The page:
The Almanac Introductions: A Retrospective|
By Michael Barone
© National Journal Group Inc.
The Almanac of American Politics 1972, the first of what are now 17 editions of the Almanac, appeared in November 1971, when I was 27. I thought it would disappear without much of a trace, like a stone thrown into a pond. Instead it sold thousands of copies and made quite an impact in Washington.
As it happened, we reached the marketplace at a critical point. The lobbying and political consulting communities in Washington had become large enough to make the Almanac commercially viable. If you look around Washington today and estimate the number of square feet of commercial space that existed before 1971, you will see that it is only a fraction of what it is today. Around 1971, it hit critical mass: look at all those early 1970s modern buildings (do it quickly: some of them are being torn down as I write). It was something of a struggle, but Grant Ujifusa and I found backing for the Almanac every two years. For the 1984 edition we found it a home, at National Journal, which has been publishing it ever since.
It was apparent from the beginning that the Almanac had to have an Introduction, if only to explain the acronyms and abbreviations that were used in the book. At first, we did not provide much in the way of political analysis in the Introductions. But in the middle 1980s, I got into the habit of writing lengthy Introductions which presented an analysis of the political state of the nation.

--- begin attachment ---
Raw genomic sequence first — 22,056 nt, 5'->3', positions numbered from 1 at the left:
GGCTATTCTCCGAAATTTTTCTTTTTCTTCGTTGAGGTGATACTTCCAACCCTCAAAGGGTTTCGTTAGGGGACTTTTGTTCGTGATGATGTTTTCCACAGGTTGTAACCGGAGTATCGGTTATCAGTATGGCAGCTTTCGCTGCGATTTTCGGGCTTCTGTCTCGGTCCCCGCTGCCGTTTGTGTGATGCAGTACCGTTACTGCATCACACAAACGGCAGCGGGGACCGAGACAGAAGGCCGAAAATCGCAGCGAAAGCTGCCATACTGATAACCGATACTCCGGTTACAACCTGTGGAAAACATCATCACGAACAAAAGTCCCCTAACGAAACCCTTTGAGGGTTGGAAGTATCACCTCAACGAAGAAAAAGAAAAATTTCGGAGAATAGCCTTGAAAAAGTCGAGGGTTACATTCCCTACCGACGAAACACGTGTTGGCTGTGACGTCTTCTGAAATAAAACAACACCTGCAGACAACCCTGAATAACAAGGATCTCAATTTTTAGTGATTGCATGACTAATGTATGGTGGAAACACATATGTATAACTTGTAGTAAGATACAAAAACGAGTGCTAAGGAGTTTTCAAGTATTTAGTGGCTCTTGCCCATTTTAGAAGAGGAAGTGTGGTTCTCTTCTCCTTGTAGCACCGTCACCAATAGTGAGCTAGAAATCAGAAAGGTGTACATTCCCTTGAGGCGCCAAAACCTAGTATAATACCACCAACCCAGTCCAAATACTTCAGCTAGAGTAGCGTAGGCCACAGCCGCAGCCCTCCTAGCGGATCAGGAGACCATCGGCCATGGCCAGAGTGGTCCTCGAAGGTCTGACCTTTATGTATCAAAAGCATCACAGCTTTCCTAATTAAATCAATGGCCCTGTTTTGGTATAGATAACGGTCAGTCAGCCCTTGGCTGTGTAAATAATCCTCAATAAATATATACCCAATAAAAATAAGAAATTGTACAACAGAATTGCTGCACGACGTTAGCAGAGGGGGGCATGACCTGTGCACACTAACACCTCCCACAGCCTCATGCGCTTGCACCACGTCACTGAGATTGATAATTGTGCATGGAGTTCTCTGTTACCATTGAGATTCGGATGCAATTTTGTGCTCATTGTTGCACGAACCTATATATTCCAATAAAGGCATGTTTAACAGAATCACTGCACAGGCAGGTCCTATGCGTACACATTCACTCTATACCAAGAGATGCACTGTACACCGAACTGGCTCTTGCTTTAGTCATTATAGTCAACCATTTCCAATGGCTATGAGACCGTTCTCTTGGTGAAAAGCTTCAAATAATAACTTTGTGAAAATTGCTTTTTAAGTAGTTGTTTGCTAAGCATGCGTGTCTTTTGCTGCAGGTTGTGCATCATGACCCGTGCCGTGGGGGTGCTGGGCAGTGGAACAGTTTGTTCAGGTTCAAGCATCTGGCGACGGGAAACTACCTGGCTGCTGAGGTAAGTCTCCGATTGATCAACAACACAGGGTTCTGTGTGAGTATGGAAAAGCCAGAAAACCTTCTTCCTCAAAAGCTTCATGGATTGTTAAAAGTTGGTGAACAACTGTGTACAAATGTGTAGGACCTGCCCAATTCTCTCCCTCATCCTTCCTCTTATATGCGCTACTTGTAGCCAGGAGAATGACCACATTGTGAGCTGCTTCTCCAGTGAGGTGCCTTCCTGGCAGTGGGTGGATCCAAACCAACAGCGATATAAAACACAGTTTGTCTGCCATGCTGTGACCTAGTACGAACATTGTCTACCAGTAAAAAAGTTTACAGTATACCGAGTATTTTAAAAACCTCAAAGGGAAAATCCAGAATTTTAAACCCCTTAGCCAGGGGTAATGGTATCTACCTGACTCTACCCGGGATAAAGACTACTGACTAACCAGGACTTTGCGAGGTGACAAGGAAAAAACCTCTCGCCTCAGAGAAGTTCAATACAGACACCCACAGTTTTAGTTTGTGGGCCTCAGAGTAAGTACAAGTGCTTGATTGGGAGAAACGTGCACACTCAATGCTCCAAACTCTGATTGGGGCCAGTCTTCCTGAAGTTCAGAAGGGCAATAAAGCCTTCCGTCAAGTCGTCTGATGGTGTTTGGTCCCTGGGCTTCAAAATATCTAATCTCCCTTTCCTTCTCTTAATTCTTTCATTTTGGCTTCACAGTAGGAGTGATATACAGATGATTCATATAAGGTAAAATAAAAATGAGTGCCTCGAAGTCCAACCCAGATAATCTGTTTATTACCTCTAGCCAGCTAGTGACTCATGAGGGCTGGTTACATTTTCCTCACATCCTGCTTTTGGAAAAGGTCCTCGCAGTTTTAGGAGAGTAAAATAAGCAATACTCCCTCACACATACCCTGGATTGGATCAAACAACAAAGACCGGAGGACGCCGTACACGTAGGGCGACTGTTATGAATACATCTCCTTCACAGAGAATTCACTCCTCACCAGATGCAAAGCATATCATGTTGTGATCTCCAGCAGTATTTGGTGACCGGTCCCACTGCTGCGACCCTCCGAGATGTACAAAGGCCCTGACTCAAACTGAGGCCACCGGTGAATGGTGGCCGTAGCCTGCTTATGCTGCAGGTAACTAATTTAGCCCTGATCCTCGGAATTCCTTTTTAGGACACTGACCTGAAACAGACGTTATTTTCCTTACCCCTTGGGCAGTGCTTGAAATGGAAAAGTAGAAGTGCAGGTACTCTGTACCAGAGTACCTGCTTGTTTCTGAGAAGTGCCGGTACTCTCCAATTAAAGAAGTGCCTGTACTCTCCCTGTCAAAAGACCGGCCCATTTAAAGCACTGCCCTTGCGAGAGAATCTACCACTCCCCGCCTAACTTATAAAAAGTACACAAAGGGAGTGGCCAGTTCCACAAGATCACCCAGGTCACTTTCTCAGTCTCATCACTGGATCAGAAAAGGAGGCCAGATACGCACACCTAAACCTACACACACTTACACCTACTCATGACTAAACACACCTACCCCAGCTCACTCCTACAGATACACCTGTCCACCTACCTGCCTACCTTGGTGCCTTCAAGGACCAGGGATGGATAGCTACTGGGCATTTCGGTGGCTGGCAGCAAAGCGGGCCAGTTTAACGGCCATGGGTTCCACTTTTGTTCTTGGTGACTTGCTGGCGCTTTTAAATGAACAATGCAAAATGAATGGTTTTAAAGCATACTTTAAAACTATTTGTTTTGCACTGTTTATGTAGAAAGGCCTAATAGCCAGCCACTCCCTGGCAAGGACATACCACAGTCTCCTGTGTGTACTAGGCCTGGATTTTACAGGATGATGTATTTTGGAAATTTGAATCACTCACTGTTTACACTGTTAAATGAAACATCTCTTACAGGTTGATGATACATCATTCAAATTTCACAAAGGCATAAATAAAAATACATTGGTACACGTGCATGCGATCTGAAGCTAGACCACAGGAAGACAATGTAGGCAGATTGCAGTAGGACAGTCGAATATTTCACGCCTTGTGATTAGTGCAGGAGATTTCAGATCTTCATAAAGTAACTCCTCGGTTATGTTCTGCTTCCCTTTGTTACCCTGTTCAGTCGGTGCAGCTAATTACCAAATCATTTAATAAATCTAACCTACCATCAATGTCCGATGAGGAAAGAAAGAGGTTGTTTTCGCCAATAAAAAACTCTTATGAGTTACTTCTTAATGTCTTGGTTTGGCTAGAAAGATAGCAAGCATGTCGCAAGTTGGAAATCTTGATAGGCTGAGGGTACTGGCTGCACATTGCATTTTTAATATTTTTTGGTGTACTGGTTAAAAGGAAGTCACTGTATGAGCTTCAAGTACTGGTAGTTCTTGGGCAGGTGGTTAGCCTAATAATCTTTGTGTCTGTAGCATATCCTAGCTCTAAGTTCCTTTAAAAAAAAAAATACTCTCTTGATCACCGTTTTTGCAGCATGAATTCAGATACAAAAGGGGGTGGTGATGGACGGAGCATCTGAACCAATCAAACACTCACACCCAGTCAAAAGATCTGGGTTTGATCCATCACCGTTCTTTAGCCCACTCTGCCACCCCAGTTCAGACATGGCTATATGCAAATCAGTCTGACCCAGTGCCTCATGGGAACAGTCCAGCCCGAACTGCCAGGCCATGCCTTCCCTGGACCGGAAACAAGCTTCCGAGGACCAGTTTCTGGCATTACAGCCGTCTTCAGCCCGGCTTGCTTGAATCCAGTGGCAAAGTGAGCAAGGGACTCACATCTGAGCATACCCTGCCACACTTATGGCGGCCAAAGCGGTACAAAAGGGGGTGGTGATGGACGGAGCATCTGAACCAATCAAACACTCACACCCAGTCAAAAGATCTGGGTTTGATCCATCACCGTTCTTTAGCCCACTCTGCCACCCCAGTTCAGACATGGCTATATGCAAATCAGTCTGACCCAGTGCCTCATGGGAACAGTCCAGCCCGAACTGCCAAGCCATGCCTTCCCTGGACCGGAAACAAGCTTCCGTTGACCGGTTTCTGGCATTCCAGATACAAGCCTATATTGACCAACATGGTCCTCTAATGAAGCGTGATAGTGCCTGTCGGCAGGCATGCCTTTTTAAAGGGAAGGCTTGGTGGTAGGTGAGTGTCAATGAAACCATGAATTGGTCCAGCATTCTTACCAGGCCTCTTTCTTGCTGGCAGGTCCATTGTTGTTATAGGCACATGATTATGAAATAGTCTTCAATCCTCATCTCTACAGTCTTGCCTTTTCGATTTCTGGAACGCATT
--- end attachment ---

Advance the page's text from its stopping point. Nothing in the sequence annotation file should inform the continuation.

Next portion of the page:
In time I got into the habit of developing a different overall theme for each Introduction. This has been an invigorating challenge, for each Introduction must be written some time between a biennial November election and the next spring. It should provide a convincing explanation of the preceding election and a look ahead to the next election. It will be read over a period of 18 months, beginning several months after it has been written and ending almost two years later. It should stand up as analysis in light of events and election results unknown to me when it was written.
Today I know that I have written most of the Almanacs I will ever write. For the publication of The Almanac of American Politics 2004, I thought it would be an interesting exercise to review the Introductions of the preceding 16 Almanacs. How well did they stand up over the two years of their election cycles? How well do they stand up today? What did I get right? What did I get wrong? What did I foresee? What did I fail to foresee?
The Internet provides an opportunity to make the previous Introductions and my musings on them available for anyone who may be interested, and to let readers add their own comments. Many Almanac readers and users will not be interested or will not have time to read any of this. But probably some will.
When I first started writing the Almanac, the target audience I had in mind were teenage boys, the kind who are often dismissed as nerds, who have an insatiable hunger for information about American politics: in other words, me at 14. Over the years I have heard from many people who, when they first got hold of an Almanac, fitted that profile, and who have been faithful readers ever since. It is for them, if for no one else, that I undertake this exercise.
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